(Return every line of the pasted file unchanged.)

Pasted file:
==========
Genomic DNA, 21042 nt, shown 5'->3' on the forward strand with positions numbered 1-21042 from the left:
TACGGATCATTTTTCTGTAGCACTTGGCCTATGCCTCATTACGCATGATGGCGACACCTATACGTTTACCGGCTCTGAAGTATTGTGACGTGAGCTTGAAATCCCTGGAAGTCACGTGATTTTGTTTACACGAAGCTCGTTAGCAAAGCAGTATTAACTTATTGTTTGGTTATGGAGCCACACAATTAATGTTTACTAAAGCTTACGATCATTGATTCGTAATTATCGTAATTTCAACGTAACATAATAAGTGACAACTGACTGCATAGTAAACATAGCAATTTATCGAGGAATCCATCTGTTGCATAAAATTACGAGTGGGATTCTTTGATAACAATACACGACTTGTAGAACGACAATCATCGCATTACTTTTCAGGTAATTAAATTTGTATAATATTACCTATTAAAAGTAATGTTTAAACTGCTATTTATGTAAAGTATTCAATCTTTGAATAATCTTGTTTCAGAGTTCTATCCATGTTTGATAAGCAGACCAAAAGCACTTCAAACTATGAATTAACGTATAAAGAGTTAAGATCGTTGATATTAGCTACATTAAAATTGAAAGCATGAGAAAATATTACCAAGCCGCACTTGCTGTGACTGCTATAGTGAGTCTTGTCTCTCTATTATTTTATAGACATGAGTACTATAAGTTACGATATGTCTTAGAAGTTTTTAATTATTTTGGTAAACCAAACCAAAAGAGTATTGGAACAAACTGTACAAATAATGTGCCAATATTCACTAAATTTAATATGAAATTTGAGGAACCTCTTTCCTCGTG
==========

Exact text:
Genomic DNA, 21042 nt, shown 5'->3' on the forward strand with positions numbered 1-21042 from the left:
TACGGATCATTTTTCTGTAGCACTTGGCCTATGCCTCATTACGCATGATGGCGACACCTATACGTTTACCGGCTCTGAAGTATTGTGACGTGAGCTTGAAATCCCTGGAAGTCACGTGATTTTGTTTACACGAAGCTCGTTAGCAAAGCAGTATTAACTTATTGTTTGGTTATGGAGCCACACAATTAATGTTTACTAAAGCTTACGATCATTGATTCGTAATTATCGTAATTTCAACGTAACATAATAAGTGACAACTGACTGCATAGTAAACATAGCAATTTATCGAGGAATCCATCTGTTGCATAAAATTACGAGTGGGATTCTTTGATAACAATACACGACTTGTAGAACGACAATCATCGCATTACTTTTCAGGTAATTAAATTTGTATAATATTACCTATTAAAAGTAATGTTTAAACTGCTATTTATGTAAAGTATTCAATCTTTGAATAATCTTGTTTCAGAGTTCTATCCATGTTTGATAAGCAGACCAAAAGCACTTCAAACTATGAATTAACGTATAAAGAGTTAAGATCGTTGATATTAGCTACATTAAAATTGAAAGCATGAGAAAATATTACCAAGCCGCACTTGCTGTGACTGCTATAGTGAGTCTTGTCTCTCTATTATTTTATAGACATGAGTACTATAAGTTACGATATGTCTTAGAAGTTTTTAATTATTTTGGTAAACCAAACCAAAAGAGTATTGGAACAAACTGTACAAATAATGTGCCAATATTCACTAAATTTAATATGAAATTTGAGGAACCTCTTTCCTCGTG